A clash of business models between ESPN and… its owner?
Disney’s big dilemma for ESPN is whether and when to fully embrace a future without cable.
Broadcast and cable networks still make billions of dollars per year from the traditional TV model. ESPN is a huge beneficiary, because media companies earn monthly subscriber fees from pay-TV providers regardless of how many people watch their programming. Niche channels make just a few cents a month per subscriber, while sports networks charge several dollars.
Disney makes more money from cable subscribers than any other company, and that’s solely because of ESPN. ESPN and sister network ESPN2 charge nearly $10 per month combined, according to research firm Kagan, a unit of S&P Global Market Intelligence. That’s at least four times more than almost every other national broadcast or cable network, according to Kagan.
Disney requires pay-TV providers to include ESPN as part of their most popular cable packages. It’s a no-brainer for TV providers, who wouldn’t dare drop ESPN.
Meanwhile, the non-sports world is cutting the cord.
And why is that a clash?
While Disney makes more than $10 a month per subscriber for sports, it makes far less for entertainment networks such as Disney Channel and FX, which draw lower audiences and don’t command high advertising rates.
If Disney can get a cord cutter to pay $8 per month for Disney+ and $6 for Hulu, it’s a huge win for the company.
The reverse is true for ESPN. Swapping an ESPN subscriber for an ESPN+ customer, who contributes average revenue of less than $5 per month, is a significant loss for Disney. ESPN+ is a streaming service with limited content.
Disney Chairman Bob Iger, who was CEO until last year, told investors when he launched Disney+ that Disney was “all in” on streaming video.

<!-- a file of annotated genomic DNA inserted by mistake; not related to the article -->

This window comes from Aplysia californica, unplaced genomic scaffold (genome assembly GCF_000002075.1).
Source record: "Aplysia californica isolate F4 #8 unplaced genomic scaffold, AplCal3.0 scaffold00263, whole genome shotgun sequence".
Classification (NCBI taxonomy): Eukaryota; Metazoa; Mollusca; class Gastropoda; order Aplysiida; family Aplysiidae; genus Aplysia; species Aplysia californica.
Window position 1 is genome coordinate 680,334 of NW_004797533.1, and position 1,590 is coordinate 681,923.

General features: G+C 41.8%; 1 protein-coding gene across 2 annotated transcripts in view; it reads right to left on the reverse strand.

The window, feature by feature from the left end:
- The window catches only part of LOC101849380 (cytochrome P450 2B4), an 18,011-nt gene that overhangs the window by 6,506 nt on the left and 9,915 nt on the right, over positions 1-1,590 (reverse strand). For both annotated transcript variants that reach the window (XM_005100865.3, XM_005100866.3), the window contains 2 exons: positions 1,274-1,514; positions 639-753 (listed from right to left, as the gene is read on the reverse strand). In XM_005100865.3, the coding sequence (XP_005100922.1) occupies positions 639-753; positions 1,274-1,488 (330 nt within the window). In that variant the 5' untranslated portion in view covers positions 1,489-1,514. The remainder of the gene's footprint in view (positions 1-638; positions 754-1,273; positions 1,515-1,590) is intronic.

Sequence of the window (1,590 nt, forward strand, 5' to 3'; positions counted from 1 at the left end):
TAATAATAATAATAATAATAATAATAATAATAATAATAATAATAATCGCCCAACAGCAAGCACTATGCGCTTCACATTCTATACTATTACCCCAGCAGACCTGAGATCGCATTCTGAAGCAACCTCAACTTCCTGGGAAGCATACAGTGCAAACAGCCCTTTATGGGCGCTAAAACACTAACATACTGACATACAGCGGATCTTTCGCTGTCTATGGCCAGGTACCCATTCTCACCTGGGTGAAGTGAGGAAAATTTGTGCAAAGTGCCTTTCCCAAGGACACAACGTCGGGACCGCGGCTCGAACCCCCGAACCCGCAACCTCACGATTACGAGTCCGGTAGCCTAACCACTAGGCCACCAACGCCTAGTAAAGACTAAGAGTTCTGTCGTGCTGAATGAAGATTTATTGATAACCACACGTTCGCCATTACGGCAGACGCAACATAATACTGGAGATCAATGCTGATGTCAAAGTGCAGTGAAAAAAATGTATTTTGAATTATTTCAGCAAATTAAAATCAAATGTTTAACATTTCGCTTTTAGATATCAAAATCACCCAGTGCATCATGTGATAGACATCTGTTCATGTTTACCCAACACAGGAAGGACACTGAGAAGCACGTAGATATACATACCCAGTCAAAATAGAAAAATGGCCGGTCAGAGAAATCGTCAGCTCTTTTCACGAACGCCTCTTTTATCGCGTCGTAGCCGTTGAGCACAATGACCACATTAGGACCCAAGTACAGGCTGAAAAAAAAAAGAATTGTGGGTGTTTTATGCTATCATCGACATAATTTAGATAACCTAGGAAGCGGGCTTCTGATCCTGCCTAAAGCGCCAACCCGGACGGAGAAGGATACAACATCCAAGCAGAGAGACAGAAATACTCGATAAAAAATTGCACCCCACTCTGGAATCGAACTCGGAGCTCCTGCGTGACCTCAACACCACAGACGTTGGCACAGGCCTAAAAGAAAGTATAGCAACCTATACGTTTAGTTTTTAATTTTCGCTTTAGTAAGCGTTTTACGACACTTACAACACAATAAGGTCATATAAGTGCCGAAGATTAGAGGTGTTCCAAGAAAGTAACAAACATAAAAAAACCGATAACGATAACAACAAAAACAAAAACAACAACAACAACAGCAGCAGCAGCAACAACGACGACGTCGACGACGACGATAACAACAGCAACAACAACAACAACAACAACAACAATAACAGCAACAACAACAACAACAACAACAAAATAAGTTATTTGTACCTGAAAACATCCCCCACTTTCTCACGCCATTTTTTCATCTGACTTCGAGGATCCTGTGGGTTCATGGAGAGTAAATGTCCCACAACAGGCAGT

But ESPN isn’t. ESPN’s strategy is to cling to the cable bundle for as long as possible, knowing it can draw potentially billions of dollars from U.S. households that are each paying $120 for the network even if they never watch it.
Some analysts have even questioned whether Disney should spin off ESPN, allowing Chapek to focus more clearly on streaming. An ex-Disney executive, who recently left the company and asked not to be named, said there’s “strategic misalignment” between the parent company and ESPN, and the businesses no longer belong together because Wall Street doesn’t look kindly on declining assets. The executive said having ties to the legacy bundle will weigh down a company’s stock multiple.
Mickey rakes in $9 billion — that’s billion, with a “b” — from carriage fees, plus billions more in advertising. That’s a lot of jack, but the key fact buried in there is the money it earns from people paying for ESPN who don’t watch it. What happens to the bottom line as those folks steadily leave for a more a la carte approach with streaming? Well, one thing you can bet on is that Disney ain’t giving that money up without a fight.
Should the number of pay-TV bundle subscribers drop to a level well under 50 million U.S. households, Disney would likely take ESPN to consumers in a more complete streaming package, said two people with knowledge of the company’s plans. At that point, the economics would flip, as most of the people paying for linear TV would be sports fans. Disney could likely make more from a full-service sports streaming service than it would make in a wholesale pay-TV distribution model.
In other words, prepare to get your asses charged off, sports fans.